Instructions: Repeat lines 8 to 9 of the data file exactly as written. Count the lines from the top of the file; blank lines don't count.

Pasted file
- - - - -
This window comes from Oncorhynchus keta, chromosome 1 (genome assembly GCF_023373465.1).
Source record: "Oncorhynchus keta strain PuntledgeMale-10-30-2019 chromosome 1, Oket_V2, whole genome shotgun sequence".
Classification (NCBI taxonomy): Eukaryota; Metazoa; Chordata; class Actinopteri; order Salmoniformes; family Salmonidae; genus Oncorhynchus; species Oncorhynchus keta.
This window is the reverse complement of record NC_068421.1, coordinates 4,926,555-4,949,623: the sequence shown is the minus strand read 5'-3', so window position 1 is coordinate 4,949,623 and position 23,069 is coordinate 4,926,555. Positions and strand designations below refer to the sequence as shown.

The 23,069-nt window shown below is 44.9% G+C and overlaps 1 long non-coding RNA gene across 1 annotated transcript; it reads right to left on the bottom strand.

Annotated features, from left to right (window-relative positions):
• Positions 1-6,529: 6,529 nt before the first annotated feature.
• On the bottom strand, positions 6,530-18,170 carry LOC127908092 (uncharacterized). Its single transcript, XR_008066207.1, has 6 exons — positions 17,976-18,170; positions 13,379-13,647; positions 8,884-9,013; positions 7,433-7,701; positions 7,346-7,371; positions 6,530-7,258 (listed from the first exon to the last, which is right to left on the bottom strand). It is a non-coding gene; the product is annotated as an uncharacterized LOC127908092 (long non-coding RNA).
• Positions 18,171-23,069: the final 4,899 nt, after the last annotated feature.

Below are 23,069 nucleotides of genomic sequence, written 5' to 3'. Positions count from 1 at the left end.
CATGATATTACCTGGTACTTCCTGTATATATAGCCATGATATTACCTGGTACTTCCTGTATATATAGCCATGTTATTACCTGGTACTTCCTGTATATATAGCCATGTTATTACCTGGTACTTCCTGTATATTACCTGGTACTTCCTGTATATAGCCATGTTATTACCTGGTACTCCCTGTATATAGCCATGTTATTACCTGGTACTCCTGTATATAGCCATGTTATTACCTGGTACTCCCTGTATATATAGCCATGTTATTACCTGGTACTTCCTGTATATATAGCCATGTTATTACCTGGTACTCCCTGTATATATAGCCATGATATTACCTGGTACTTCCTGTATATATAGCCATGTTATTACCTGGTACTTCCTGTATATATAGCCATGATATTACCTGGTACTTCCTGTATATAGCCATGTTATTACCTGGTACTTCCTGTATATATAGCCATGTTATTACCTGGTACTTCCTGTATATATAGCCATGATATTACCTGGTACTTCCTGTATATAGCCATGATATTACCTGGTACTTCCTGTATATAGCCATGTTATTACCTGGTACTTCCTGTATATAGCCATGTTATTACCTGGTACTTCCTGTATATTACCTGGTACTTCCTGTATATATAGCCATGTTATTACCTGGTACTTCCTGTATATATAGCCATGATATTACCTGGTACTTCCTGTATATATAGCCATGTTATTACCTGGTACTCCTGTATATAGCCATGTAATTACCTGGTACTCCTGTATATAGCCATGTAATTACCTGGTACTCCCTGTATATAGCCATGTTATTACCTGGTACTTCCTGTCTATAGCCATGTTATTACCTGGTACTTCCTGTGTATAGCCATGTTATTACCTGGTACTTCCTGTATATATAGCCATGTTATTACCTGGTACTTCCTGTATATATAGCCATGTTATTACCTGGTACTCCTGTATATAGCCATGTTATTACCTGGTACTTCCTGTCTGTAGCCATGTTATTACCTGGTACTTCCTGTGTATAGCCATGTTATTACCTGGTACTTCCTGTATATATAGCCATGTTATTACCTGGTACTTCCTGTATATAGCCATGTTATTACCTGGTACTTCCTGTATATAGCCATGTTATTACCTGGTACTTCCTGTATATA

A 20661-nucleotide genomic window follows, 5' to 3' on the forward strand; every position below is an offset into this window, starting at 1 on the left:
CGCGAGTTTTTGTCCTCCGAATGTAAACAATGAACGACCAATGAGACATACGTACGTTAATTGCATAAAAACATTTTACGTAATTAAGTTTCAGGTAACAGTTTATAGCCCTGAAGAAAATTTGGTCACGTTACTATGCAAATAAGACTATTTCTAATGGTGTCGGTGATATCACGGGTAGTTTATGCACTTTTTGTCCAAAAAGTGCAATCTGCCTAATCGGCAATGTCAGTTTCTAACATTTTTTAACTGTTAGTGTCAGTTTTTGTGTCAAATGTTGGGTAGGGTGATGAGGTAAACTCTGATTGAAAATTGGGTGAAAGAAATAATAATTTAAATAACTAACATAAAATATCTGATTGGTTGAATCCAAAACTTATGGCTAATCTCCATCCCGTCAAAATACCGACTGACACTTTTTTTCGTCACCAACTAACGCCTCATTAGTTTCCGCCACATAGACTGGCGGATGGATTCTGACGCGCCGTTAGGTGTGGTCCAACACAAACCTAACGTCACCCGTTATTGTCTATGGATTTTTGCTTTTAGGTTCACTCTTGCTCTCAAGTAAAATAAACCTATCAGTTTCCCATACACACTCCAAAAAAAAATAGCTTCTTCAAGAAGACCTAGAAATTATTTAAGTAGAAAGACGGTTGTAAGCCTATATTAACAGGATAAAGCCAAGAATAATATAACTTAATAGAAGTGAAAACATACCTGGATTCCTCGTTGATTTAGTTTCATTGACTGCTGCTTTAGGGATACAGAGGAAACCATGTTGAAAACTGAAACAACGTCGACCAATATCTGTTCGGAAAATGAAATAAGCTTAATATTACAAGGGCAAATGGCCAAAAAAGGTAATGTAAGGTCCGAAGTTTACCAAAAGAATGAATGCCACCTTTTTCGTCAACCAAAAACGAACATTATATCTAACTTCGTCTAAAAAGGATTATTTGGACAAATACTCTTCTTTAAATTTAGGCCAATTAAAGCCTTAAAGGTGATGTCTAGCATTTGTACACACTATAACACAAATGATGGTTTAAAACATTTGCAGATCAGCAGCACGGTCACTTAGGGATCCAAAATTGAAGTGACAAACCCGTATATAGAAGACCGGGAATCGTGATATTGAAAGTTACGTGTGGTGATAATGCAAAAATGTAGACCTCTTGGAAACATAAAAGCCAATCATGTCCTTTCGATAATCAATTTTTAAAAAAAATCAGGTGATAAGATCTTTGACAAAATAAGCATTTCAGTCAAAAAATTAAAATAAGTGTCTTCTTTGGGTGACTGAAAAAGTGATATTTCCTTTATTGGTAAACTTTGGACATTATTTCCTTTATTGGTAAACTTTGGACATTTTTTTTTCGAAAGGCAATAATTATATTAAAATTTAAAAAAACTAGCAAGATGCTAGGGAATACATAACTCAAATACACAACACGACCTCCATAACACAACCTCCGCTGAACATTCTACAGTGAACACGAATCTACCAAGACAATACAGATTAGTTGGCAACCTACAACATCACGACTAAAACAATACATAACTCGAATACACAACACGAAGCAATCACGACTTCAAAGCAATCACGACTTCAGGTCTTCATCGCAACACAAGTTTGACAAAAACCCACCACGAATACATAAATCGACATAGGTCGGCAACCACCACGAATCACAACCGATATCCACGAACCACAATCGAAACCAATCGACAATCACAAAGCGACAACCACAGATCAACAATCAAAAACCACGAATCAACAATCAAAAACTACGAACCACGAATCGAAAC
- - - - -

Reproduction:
• On the bottom strand, positions 6,530-18,170 carry LOC127908092 (uncharacterized). Its single transcript, XR_008066207.1, has 6 exons — positions 17,976-18,170; positions 13,379-13,647; positions 8,884-9,013; positions 7,433-7,701; positions 7,346-7,371; positions 6,530-7,258 (listed from the first exon to the last, which is right to left on the bottom strand). It is a non-coding gene; the product is annotated as an uncharacterized LOC127908092 (long non-coding RNA).
• Positions 18,171-23,069: the final 4,899 nt, after the last annotated feature.